It is that simple!
- Read, sing, and talk to your child and watch your child read, sing, and talk back to you.
- Use conversation with your child, and your child will use conversation with you.
- Include names and labels in your language with your child, and your child will include names and labels in his or her language.
* Important to speech development is two-way communication. If you are not listening to your child, or even fake it with “uh huh” or “really?” your child will realize it, become frustrated, and eventually stop talking. Monologues from adults are not useful either. If there are no pauses for your child’s contribution and no reactions to that contribution, adult talk will be to your child no more than a pleasant background like a radio left on when nobody is listening. Affirmative two-way talk, which supplies names, labels, and descriptions at exactly the right time, is what is needed. In addition, articulating what is going on as much as possible is also a valuable strategy to stimulate speech development.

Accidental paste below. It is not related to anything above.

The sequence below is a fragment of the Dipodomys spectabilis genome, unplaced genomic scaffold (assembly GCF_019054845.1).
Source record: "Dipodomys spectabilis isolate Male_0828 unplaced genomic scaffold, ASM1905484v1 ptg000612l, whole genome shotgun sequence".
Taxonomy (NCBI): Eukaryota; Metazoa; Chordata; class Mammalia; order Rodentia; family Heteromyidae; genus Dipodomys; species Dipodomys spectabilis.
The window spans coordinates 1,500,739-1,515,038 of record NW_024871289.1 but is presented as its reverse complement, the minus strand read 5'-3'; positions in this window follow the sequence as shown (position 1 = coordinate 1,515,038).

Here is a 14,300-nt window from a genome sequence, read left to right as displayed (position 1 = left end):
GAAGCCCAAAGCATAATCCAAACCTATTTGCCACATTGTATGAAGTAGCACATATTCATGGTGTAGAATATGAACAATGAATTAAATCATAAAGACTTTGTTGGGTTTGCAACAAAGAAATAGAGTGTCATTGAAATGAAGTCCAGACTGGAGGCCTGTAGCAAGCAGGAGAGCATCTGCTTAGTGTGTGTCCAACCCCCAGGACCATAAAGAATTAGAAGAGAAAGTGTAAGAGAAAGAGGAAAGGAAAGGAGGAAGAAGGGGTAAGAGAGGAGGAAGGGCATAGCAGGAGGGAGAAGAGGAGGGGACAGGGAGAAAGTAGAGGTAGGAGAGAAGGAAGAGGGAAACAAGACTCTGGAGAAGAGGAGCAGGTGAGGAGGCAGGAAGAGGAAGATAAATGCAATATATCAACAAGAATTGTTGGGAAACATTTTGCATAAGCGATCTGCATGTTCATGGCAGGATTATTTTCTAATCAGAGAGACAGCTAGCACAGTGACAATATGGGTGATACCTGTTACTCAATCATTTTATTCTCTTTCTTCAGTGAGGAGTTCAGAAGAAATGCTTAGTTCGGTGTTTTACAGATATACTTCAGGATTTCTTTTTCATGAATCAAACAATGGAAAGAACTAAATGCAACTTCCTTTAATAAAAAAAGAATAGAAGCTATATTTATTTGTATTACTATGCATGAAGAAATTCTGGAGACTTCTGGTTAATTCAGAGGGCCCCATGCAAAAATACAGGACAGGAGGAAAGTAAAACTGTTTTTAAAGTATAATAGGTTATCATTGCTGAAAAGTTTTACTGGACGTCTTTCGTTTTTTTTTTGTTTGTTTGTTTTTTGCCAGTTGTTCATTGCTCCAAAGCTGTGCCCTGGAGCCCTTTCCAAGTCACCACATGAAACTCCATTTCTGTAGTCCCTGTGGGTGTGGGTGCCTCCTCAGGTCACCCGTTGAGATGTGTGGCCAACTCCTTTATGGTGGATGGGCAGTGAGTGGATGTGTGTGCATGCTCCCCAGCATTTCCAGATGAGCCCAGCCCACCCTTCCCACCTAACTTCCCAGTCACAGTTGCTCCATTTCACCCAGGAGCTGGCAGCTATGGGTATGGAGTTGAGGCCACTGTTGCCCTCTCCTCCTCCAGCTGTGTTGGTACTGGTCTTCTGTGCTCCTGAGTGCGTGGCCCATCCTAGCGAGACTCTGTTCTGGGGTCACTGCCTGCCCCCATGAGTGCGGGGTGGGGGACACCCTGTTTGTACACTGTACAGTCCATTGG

* Excerpted from Constructive Parenting by Sally Goldberg, Ph.D., p 35
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